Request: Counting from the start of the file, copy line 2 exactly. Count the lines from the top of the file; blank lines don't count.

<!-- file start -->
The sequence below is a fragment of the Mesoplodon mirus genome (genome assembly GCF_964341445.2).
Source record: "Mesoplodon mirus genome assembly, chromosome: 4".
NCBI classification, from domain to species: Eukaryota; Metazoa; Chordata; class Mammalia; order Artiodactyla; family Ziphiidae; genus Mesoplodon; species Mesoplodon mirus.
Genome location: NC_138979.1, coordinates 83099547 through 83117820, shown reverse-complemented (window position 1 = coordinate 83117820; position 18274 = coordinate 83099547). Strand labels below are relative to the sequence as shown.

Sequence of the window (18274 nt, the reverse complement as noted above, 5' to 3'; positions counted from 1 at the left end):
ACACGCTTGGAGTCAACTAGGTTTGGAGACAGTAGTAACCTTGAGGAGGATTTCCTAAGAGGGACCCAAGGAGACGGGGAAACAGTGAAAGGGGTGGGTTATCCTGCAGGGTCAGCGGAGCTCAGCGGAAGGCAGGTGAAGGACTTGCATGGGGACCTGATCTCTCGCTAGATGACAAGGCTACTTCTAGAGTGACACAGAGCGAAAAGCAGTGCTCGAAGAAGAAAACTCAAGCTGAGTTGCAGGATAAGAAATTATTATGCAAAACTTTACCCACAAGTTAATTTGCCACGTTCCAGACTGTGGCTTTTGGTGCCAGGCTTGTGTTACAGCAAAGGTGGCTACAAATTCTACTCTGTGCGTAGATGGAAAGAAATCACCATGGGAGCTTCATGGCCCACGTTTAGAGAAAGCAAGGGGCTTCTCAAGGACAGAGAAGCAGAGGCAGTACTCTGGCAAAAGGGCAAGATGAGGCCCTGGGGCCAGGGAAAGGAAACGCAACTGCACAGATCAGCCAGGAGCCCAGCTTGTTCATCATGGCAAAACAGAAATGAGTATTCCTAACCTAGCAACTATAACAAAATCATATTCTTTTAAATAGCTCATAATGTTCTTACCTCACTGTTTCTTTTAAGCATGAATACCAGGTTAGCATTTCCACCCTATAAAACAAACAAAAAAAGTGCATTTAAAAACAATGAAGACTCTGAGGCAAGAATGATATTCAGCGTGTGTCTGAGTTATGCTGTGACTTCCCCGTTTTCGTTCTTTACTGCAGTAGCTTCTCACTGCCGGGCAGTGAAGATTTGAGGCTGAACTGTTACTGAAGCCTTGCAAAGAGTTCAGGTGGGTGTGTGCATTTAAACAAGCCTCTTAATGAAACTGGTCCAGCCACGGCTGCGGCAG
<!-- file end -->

Source record: "Mesoplodon mirus genome assembly, chromosome: 4".